Whether you’re the boss or working for one, the ability to generate self-motivation and be highly productive is increasingly important. In today’s competitive job market, you can’t expect to collect a paycheck for just showing up on time.
In the 1980s, at least 90% of people worked for someone else. That’s changed; about one-third of people in U.S. work for themselves, either fully self-employed or as part-time freelancers.
- In 2006 the Government Accountability Office produced a report that found that 31% of American workers were employed on some kind of contingent basis, including as freelancers, part-time, or temporary workers.
- According to a 2014 survey by the Freelancers Union together with freelance platform Elance-oDesk, 53 million Americans, or 34% of the population, qualify as freelancers.
- By 2020, more than 40 percent of the American workforce, or 60 million people, will be freelancers, contractors, and temp workers according to a study conducted by software company Intuit.
Regardless of employment status, successful people take the initiative, do whatever it takes, and go beyond minimal work requirements. They are self-motivated and able to find unique sources of energy that drive them to high performance.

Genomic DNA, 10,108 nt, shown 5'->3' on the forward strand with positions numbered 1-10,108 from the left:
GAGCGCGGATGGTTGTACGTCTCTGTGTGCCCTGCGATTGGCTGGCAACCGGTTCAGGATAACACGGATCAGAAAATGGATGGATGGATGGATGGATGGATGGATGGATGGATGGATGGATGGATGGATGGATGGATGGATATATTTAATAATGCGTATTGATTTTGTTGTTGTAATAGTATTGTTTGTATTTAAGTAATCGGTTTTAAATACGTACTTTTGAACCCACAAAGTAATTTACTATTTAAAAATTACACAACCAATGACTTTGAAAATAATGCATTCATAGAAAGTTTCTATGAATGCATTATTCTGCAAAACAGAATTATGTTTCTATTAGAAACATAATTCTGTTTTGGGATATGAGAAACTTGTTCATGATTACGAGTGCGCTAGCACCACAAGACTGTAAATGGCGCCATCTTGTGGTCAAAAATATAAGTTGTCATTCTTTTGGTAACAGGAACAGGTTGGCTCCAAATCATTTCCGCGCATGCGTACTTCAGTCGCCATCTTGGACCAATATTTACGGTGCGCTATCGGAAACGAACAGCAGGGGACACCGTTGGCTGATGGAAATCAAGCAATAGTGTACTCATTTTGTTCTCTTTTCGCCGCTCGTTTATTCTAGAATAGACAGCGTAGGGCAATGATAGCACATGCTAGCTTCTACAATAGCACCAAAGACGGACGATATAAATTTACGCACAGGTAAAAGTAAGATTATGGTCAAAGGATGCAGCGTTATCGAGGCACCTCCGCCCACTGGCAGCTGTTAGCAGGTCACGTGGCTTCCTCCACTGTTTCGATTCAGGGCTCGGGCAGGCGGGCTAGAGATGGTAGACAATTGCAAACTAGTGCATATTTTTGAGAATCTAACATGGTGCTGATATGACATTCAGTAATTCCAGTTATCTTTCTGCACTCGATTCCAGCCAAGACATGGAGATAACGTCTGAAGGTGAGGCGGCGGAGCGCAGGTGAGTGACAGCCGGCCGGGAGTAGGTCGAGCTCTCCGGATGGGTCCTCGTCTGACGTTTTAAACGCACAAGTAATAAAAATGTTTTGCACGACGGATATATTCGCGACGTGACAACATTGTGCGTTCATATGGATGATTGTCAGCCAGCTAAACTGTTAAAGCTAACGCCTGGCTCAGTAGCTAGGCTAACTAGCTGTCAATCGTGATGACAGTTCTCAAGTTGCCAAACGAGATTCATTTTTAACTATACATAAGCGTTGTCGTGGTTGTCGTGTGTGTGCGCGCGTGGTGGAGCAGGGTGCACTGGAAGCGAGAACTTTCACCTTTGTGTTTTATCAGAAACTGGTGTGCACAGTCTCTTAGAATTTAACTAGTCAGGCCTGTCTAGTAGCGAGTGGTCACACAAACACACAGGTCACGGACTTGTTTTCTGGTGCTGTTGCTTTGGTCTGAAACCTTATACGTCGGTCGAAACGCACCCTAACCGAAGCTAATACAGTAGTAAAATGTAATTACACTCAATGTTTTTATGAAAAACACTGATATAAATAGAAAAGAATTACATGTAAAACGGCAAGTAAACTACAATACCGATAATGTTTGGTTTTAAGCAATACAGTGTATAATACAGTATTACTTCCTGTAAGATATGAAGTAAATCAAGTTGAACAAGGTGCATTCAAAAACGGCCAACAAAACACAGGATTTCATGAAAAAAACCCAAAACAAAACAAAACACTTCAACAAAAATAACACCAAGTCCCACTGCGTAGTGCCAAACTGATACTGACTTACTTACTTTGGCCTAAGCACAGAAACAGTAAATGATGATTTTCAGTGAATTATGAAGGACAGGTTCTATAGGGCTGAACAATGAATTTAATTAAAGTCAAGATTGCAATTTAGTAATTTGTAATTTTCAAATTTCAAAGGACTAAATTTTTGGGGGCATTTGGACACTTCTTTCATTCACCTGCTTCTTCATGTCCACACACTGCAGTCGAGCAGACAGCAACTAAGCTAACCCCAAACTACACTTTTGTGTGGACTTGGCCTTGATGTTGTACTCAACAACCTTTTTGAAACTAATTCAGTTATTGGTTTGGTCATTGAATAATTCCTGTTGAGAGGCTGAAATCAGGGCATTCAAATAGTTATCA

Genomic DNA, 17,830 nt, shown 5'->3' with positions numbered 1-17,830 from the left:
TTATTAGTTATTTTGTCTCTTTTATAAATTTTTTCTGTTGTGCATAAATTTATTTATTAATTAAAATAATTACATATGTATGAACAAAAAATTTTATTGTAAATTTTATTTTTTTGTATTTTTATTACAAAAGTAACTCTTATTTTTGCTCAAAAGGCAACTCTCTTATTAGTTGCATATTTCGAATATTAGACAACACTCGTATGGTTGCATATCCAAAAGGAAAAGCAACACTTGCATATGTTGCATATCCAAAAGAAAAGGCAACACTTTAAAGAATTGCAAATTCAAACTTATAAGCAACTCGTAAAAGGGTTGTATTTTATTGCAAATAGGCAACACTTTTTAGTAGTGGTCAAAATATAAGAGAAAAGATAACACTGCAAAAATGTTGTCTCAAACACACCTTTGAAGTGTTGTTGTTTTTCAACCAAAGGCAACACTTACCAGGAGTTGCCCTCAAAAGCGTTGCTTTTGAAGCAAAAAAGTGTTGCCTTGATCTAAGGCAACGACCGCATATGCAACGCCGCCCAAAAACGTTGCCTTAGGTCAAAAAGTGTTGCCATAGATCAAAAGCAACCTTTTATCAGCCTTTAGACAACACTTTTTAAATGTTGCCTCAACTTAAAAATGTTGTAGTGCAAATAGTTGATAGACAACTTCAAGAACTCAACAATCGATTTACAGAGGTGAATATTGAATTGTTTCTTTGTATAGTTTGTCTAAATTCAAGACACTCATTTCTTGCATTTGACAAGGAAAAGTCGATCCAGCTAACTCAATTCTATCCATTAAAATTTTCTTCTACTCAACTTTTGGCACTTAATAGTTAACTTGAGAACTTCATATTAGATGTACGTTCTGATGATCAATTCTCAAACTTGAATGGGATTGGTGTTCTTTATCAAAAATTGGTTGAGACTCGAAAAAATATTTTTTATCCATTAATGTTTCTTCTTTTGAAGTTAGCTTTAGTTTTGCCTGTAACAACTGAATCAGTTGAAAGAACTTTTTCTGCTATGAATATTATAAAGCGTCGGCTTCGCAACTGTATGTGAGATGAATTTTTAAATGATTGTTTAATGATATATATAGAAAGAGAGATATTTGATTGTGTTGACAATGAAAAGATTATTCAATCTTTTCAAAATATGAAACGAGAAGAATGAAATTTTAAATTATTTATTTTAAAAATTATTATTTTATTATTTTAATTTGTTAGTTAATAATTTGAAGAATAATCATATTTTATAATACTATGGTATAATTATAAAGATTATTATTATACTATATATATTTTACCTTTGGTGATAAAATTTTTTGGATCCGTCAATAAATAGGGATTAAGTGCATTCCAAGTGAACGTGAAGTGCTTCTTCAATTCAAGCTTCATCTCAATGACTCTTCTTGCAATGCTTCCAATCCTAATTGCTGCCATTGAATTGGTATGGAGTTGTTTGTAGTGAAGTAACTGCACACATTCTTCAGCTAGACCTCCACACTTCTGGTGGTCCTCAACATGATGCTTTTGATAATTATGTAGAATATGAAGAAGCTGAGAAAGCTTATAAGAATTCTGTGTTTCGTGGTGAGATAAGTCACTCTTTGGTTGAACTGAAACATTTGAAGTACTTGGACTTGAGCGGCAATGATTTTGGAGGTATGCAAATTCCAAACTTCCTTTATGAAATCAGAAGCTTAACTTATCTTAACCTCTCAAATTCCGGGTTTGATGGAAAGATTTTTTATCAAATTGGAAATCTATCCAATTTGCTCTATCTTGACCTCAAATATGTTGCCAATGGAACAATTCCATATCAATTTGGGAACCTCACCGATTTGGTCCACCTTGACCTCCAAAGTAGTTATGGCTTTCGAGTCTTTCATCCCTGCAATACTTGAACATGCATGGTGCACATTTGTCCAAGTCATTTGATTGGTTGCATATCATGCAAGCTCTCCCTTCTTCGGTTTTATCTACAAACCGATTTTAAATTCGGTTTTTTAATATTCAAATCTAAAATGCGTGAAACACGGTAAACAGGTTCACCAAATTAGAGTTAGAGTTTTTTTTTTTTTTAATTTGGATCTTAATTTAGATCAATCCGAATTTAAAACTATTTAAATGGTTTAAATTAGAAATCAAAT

I hear this question from people I coach: “How can you generate self-motivation and energy on those days when you feel tired, overwhelmed, or perhaps even bored?” How can you tap into your determination and drive?
Isn’t All Motivation Self-motivation?
Motivation is a theoretical construct used to explain behavior, the reasons for people’s actions, desires, and needs. Motivation is what causes a person to want to repeat a behavior– as when we form habits.
There are many perspectives on motivation theories, and working adults are familiar with rewards programs, bonuses, and organizational incentives designed to encourage performance. But external motivation works only for a limited time and not in all situations.
Many people are familiar with Maslow’s Pyramid or Hierarchy of Needs. According to American psychologist Abraham H. Maslow, people are motivated by unsatisfied needs. The needs, listed from basic (lowest/earliest) to most complex (highest/latest) are as follows:
- Physiology (hunger, thirst, sleep)
- Self actualization/Achievement of full potential (can never be fully accomplished)
Here is a graphic of Maslow’s Pyramid, from Wikipedia.
While this list of needs explains why people become motivated, it doesn’t provide applicable tips as to how to use this information to boost your own self-motivation. It is helpful, however, for linking meaningful values to goals, as I’ll discuss in my next post.